I am very concerned about this situation. The establishment of democracy and the holding of elections are touted as the panacea for lifting Afghanistan out of a failed state status and putting it on the sure road to the rule of law and reconstruction. Yet, there are always these hollowed and clichéd arguments used against women’s full participation: For women not registering in some parts of the country, the argument is that men do not allow their women to get out of the house. While in reality these countrywomen work in the fields perfectly unencumbered and meet with non-relative men to negotiate water turns, crop pick up and trade. How could it be that their husbands accept this activity but will not let them go to the nearby office and register with a female staff? This to me seems like propaganda.

Another argument is that we are a traditional society and we cannot break these traditions but must go slow. Well, registering to vote and casting a ballot to elect a president is not a tradition of Afghanistan. On the contrary this is the first time in the history of the country that this activity is being undertaken, and look how 90% of all adults embraced this novelty. I do not accept that Afghans cannot discern the good in a new activity if it is presented to them correctly.

Still a third argument is that too few women are ready for national political discourse. How about the several hundred women that so successfully attended the two loya jirgas? And those women who drafted and reviewed the constitution? How about the thousands of female doctors, teachers and professors all over Afghanistan, the many female poets and writers and Koranic reciters, the thousands of female mujahedeen, hundreds of female retired government employees, thousands of female university students or the legions of female NGO and civil society workers? Where are their analyses, commentaries and opinions?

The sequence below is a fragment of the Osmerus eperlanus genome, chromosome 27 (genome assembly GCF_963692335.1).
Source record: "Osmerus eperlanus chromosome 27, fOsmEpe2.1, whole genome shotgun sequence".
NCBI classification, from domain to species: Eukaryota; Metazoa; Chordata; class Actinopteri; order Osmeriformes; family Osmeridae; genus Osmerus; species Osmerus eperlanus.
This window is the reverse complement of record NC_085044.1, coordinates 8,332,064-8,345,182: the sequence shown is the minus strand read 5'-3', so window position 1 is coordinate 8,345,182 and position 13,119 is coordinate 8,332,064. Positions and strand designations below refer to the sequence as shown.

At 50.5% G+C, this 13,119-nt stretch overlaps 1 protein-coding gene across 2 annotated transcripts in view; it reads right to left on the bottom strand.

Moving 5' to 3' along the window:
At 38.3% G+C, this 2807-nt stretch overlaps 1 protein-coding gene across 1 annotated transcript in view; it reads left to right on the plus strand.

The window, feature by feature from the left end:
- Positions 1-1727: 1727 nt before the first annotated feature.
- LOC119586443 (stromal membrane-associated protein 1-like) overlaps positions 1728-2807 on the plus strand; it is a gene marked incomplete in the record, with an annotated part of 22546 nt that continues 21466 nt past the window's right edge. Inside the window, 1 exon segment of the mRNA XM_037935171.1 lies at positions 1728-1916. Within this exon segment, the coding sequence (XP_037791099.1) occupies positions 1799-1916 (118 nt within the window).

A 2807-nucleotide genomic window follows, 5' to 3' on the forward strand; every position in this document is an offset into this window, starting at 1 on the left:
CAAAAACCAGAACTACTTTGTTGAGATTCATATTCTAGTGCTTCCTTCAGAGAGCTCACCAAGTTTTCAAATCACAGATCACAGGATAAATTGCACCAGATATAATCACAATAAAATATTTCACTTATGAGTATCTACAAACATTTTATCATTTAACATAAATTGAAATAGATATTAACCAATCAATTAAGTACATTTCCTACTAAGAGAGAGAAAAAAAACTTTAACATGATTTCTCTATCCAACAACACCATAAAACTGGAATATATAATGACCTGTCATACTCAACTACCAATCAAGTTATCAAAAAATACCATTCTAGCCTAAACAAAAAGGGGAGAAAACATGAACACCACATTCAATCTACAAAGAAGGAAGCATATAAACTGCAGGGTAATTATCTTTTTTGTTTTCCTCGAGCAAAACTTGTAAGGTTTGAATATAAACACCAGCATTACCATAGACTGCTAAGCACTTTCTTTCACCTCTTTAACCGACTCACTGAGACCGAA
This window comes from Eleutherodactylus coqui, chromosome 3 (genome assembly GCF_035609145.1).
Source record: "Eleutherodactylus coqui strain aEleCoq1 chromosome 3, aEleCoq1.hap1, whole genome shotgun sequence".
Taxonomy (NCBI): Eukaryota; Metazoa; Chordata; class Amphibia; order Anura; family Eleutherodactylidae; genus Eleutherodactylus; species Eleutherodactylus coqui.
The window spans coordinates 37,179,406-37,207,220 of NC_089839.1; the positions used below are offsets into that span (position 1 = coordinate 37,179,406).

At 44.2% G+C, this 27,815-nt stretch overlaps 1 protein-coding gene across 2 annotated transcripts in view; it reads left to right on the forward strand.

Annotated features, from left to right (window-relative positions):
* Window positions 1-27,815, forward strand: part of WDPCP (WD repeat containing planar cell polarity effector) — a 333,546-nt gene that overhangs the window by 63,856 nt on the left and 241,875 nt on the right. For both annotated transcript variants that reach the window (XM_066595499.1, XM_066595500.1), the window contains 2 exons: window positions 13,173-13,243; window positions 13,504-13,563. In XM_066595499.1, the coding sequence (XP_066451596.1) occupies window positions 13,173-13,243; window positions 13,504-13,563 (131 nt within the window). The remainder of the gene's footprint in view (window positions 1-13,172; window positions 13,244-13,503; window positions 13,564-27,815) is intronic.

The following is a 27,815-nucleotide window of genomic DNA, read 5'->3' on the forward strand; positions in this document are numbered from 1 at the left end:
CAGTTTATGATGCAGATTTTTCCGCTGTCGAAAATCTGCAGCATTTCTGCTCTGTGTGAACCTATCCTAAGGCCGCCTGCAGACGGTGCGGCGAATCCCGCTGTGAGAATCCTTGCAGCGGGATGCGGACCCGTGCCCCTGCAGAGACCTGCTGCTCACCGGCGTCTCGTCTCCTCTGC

And finally, it is argued that the non-literate women of Afghanistan who comprise the majority of women (about 90%) are not aware of the social conditions and cannot articulate the needs and wishes of the people. I think this is the worst propaganda. I think farmers‚ wives, quilt makers, midwives, widows, crippled women, mothers who have borne nineteen children, female rug weavers, kilim makers, fruit driers, vegetable pickers and Kuchi women, all these women are very aware of their own wishes, their families’ and communities’ needs as well as their own traditions and historical and social contexts. Why are we not seeing or hearing from them? Why are we not having round table discussions of couples from far villages? Why are they not included in the dialogue? Why are our leaders, powerbrokers, pundits and press not interested in these women’s views?

How do we gage what Afghan women expect from democracy without giving these full citizens of Afghanistan an opportunity to also speak? How can we know what they are capable of if we never see or hear them? How can we help society see what women’s participation really means if we never show them? How can we solve Afghanistan’s problems if we do not include women in this great debate about our future?

Democracy is my people’s choice, men and women’s alike. For the sake of Afghanistan and the world beyond, let us not replace it with political patriarchy!

Nasrine Gross, an Afghan writer, is a women’s rights activist and the recipient of the 2004 Medal of Freedom from the Konrad Adenauer Foundation of Germany. She teaches at Kabul University and works at the University’s National Center for Policy Research.